Alumni Medal will go to genetics pioneer WatsonBy John Easton
Medical Center Public Affairs
The University Alumni Board of Governors has announced that James Dewey Watson (S.B. ’47), co-discoverer of the structure of DNA in 1953, recipient of the Nobel Prize for Physiology or Medicine in 1962, founder of the Human Genome Project in 1988, and the former president and current chancellor of Cold Spring Harbor Laboratory, will be honored with the 2007 University Alumni Medal.
Watson will receive the medal at the Alumni Weekend Convocation, Saturday, June 2, where he will deliver the Convocation address. He joins such Chicago luminaries as journalist David Broder (A.B., ’47, A.M., ’51) and Supreme Court Justice John Paul Stevens (A.B., ’47) in being awarded the University’s highest honor.
Known worldwide for his crucial role in the discovery of the structure of DNA, which has become an iconic achievement for modern science, Watson helped inspire the rapid development of modern biology and the emergence of the biotechnology industry. He subsequently launched the international effort to map and sequence the human genome, the first successful “big science” program in biomedical research. Between 1988 and 1992, he directed the multimillion-dollar U.S. Human Genome Project.
Also an author, Watson has published eight books as well as numerous essays in popular magazines. While his immensely successful textbooks The Molecular Biology of the Gene, The Molecular Biology of the Cell and Recombinant DNA, set a new standard for biology texts, he may be better known for his candid narratives of the process of discovery, and his provocative musings on the rivalry, antagonisms and human emotions involved in scientific inquiry.
His 1968 personal history of the search for the structure of DNA—The Double Helix, a tell-all narrative that won him the nickname “honest Jim” and aggravated many of his closest colleagues—became an international best seller. It has been translated into more than 20 languages and is still in print.
As Watson noted in an interview published in the July 2003 issue of Discover magazine, he had set out to write a good book, not a scientific treatise. He told Discover he was more proud of his books, The Molecular Biology of the Gene and The Double Helix, than he was of his co-discovery of the structure of DNA, simply because someone else would have soon discovered it if he had not.
Born in Chicago on April 6, 1928, Watson was a star at age 12 on the Quiz Kids, a popular radio show that challenged precocious youngsters to answer difficult questions. He skipped his junior and senior years of high school and, at age 15, entered a University program for gifted students. In 1946, after reading What Is Life? The Physical Aspects Of The Living Cell by Erwin Schrodinger, Watson developed a life-long interest in genetics. In 1947, at age 19, he earned his S.B. from Chicago in zoology and moved to Indiana University to study with microbiologist Salvador Luria, completing his Ph.D. at the age of 22 in 1950.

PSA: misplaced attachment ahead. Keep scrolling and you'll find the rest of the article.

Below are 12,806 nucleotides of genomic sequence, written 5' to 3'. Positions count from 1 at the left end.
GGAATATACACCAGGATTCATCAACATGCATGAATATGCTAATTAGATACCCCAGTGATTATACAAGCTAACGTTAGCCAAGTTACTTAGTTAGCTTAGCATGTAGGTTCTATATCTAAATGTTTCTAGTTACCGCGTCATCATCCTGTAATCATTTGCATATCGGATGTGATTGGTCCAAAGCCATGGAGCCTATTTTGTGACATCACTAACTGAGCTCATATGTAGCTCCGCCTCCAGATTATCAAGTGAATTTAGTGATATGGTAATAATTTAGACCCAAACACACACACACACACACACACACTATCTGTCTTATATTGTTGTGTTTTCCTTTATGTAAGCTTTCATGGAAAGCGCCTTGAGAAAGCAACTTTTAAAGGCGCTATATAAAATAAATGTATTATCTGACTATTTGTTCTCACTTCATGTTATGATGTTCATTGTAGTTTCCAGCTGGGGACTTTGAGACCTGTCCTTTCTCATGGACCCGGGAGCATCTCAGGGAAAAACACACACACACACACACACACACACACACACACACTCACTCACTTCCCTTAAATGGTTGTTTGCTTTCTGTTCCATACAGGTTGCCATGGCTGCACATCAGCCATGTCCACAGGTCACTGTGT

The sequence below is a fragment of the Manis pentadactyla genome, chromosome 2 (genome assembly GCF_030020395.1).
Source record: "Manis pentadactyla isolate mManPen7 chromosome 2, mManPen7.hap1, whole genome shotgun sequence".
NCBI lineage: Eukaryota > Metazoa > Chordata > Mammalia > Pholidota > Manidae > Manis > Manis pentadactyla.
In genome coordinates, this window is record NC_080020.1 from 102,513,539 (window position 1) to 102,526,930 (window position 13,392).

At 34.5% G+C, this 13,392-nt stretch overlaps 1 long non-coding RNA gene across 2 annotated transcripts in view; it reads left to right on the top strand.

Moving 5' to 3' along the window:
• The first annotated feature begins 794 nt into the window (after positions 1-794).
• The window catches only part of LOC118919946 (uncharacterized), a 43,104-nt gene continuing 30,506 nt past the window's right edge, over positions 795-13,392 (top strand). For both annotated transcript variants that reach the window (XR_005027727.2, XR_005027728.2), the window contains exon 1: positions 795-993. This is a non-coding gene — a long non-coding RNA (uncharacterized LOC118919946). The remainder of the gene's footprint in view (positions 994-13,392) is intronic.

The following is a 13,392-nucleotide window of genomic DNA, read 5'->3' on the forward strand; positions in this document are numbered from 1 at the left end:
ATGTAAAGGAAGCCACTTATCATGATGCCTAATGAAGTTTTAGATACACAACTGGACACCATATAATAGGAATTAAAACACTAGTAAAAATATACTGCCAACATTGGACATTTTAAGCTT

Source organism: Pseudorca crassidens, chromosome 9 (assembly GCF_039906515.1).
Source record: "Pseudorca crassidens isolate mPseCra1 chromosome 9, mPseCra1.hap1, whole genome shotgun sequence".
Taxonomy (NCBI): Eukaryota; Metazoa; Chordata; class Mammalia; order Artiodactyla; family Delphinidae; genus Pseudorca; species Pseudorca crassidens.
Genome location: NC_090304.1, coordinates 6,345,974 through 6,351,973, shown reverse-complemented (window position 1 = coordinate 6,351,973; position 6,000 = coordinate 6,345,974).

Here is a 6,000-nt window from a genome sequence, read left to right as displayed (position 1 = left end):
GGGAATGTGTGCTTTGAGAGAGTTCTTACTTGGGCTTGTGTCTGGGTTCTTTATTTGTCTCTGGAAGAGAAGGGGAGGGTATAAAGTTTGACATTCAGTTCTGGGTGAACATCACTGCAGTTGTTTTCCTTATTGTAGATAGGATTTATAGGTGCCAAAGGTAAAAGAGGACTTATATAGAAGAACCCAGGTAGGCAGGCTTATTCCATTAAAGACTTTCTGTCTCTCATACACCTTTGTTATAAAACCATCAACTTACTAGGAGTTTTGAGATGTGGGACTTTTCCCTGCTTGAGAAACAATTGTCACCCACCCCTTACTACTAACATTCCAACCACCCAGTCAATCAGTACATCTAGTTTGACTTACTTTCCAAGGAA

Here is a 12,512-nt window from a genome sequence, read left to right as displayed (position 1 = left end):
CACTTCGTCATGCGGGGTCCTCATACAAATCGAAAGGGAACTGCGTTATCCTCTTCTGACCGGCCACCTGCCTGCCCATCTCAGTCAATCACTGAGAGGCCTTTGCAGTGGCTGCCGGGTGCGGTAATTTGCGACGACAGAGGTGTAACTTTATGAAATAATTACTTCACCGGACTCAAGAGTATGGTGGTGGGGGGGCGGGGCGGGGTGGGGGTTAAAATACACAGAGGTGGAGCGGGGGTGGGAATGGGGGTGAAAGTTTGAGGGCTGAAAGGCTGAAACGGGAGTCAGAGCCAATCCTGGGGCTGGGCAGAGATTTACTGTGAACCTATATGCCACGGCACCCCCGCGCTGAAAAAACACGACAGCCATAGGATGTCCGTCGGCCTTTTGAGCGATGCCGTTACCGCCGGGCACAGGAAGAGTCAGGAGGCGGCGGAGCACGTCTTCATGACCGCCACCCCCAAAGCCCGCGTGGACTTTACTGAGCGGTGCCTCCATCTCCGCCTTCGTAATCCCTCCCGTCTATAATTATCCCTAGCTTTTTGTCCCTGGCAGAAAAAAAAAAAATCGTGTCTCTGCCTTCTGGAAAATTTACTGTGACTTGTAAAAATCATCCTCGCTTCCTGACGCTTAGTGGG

In 1951, at the Cavendish Laboratory at Cambridge University, Watson met Francis Crick; they soon discovered their common interest in solving the structure of DNA. On Feb. 28, 1953, at the Eagle Pub in Cambridge, Watson and Crick announced to fellow patrons that they had “found the secret of life.” In a feature on the 100 most important people of the 20th century, Time magazine noted that, “Actually, they had.”
They published a two-page paper, one of the most famous in all of science, in Nature on April 25, 1953, describing the structure and noting, with typical British reserve, that, “It has not escaped our notice that the specific pairing we have postulated immediately suggests a copying mechanism for the genetic material.”
After that, Watson spent two years as a senior research fellow in biology at the California Institute of Technology and another year back at Cambridge University before joining the biology faculty at Harvard University, where he became a full professor in 1961. In 1968, he was named director of Cold Spring Harbor Laboratory in Long Island, New York. Under his direction, the laboratory began research on viruses that cause cancer. It consistently ranks among the top research institutions worldwide. In 1994, he became president of the lab.
In addition to the Nobel Prize, Watson has received many other honors, including the Albert Lasker Prize; the Presidential Medal of Freedom; the Eli Lilly Award in Biochemistry; the Copley Medal of the Royal Society of London; and the Charles A. Dana Distinguished Achievement Award in Health. He has received honorary degrees from 18 universities, including Chicago in 1961, his first.
His memberships include the American Academy of Arts and Sciences; the National Academy of Sciences; the American Philosophical Society; the Athenaeum, London; the Royal Society of London; and the Award in Health, 1994.